profiles etc. The use of sex and profanity was unbelievable. I could
not repeat the explicit words for what they wanted or were doing to
each other online sexually. I also saw many nude pictures.

"What is the most upsetting about ALL of this is that I actually
contacted I informed them of what I saw.... I asked them
to delete my daughter's 'space.'? They refused and told me I should
monitor my children better if I don't like what they are doing. It is
now a fact that children have access to the Internet just about
everywhere, friends, the library, Internet cafes and even school. My
youngest visited myspace more than once at school on 'free time.' She
did inform me today that her teacher announced it was no longer
permitted. The customer service department at myspace refused my
request twice and told me they would only remove it if I could prove
she broke their terms of service. I told them right off the bat she
was lying about her age and that should be enough to cancel her
account. Again, they refused and would not help.

"I am pleading that we make this a newsworthy matter so
that ALL parents can be made aware of the dangers their children are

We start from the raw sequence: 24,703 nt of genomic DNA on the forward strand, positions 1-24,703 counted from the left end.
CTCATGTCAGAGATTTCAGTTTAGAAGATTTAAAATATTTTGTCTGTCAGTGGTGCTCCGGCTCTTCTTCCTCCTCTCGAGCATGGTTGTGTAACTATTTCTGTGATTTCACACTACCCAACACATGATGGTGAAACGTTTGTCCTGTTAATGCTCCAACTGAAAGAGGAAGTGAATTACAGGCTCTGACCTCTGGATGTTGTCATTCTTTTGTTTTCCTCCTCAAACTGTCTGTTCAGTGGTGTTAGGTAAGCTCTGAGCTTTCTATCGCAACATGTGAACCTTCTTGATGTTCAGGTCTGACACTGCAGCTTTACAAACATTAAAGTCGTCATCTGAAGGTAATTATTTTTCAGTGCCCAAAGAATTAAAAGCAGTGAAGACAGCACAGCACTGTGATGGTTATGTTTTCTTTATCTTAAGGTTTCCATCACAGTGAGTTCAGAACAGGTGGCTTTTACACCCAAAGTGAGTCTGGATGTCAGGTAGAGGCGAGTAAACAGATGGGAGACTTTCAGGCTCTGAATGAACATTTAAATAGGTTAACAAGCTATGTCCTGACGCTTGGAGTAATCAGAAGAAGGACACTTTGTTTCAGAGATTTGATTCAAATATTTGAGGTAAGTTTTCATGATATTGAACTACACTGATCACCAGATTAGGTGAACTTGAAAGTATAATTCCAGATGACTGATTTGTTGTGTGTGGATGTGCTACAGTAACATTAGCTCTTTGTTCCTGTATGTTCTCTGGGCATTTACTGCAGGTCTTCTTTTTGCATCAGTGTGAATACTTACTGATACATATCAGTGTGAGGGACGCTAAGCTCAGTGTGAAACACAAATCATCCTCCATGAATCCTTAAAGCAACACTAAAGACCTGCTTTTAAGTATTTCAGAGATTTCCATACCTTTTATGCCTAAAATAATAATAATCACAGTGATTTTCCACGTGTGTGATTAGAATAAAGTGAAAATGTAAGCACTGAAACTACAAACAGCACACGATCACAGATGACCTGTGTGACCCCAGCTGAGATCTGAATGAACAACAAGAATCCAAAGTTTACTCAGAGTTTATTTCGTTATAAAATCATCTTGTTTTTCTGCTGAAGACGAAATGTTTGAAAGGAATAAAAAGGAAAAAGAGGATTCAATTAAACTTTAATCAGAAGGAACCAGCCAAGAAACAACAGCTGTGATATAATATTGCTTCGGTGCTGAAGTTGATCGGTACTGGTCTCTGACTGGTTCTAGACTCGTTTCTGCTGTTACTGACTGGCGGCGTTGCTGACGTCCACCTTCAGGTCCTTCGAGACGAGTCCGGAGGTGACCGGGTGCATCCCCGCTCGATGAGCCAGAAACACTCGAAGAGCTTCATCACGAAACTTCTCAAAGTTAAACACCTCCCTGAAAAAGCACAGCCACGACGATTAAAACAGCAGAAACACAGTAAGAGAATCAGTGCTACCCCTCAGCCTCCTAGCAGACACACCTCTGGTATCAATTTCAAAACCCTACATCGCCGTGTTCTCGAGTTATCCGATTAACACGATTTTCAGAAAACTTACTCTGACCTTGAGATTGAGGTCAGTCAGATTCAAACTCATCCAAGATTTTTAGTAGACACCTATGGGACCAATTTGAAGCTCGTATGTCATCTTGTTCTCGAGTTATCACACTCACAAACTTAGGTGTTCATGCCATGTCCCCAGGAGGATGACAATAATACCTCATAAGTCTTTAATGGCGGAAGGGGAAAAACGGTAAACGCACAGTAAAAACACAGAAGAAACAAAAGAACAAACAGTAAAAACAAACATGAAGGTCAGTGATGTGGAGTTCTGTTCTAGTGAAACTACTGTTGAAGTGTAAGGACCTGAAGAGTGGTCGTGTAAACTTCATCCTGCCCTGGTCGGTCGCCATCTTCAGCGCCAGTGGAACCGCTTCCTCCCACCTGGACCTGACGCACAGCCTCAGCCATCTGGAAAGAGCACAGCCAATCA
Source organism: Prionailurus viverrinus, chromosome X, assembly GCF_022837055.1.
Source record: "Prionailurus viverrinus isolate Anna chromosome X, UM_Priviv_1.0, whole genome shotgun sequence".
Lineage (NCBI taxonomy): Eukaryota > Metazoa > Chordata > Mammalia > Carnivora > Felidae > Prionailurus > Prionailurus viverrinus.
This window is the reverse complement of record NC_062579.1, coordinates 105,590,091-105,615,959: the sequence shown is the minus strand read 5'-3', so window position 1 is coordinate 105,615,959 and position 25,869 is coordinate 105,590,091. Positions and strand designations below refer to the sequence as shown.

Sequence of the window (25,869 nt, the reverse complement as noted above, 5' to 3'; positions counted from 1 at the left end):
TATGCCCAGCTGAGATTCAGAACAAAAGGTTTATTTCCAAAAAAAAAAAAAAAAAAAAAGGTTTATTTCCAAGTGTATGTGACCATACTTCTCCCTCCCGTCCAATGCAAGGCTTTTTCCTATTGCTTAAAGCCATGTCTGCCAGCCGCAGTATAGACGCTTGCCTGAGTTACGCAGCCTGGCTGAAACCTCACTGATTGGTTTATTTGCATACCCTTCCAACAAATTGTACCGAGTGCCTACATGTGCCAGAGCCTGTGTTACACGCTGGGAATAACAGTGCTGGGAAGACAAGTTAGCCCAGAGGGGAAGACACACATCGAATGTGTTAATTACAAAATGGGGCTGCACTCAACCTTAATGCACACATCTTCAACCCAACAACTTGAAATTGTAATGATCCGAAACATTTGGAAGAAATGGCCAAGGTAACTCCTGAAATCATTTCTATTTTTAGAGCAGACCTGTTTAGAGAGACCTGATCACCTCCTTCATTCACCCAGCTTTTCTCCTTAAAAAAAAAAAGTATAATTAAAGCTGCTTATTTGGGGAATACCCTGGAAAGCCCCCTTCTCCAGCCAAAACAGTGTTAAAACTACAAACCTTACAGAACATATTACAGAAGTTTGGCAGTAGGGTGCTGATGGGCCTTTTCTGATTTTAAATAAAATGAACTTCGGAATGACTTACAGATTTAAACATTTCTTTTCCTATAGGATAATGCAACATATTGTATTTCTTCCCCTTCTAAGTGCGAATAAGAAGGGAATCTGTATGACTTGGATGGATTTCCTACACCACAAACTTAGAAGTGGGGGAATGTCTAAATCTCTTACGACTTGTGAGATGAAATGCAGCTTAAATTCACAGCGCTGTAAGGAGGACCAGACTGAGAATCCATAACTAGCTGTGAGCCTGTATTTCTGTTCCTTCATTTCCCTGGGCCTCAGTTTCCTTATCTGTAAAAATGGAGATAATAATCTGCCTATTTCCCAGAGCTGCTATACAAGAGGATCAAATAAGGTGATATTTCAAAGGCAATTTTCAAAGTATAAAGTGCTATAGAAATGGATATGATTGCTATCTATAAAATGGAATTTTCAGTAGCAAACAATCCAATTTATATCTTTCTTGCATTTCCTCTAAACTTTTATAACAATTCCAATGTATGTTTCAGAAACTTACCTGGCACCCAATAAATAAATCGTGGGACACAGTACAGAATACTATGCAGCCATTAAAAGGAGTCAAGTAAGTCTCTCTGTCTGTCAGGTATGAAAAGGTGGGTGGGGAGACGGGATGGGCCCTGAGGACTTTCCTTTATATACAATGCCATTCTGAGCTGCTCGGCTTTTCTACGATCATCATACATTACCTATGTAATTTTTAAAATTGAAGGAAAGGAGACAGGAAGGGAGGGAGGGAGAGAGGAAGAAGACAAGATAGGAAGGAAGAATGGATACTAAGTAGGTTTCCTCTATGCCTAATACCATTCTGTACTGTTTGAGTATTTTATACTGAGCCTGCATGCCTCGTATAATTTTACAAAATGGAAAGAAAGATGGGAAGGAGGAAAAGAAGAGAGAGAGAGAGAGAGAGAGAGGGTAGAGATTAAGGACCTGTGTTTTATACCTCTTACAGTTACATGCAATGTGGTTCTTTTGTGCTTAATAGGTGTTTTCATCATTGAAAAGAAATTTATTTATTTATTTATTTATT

being exposed to everyday."

Examples of teen blog content

* In Virginia: A 17-year-old's "photos of herself posing in her
underwear in the shower"; a 12-year-old middle school student's photo
showing him "posing with a handgun"; a 12-year-old girl "who talks
about contracting a sexually transmitted disease"; and a 17-year-old
writing about "coping with the pressure of high school through pain
medication and cutting herself" ­ all from Fairfax County teenagers'
blogs, as reported in "Parents Warned of Risky Internet Behavior," in
The Connection
1&cat=109> out of McLean, Va.

* In Iowa: "A 17-year-old Pella High School student using the ID
'secretly fadin and dyin away . . .' leaves a message on a friend's
site reading, 'just feeels like i wanna take a gun and pull the
trigger in mah forhead'" and "a 15-year-old from Des Moines poses
provocatively in a tight T-shirt next to the headline, 'Do I Look Like
a Play Thing'" in "Parents, kids learn: No secrets online," in the Des
Moines Register

* In Florida: a 14-year-old poses in "with an AK-47" (Det.
Kevin Kuschel of the Palm Beach County School District Police Dept.
went to talk with him and "recovered 14 firearms" in "Web sites helped
police find beating suspects, solve other crimes" about how police
went online to identify and arrest three teenagers alleged last week
to have beaten three homeless people, killing one, in

+ = + = + = +

Web News Briefs

1. The real story on filtering

The latest news isn't so much about filtering software on desktop
computers plugged into household wall sockets. What parents need to be
aware of is how hard it is to depend on technology to "filter" kids'
experiences on an increasingly mobile Internet that can be found on a
rapidly growing number of devices: handheld game players, cellphones,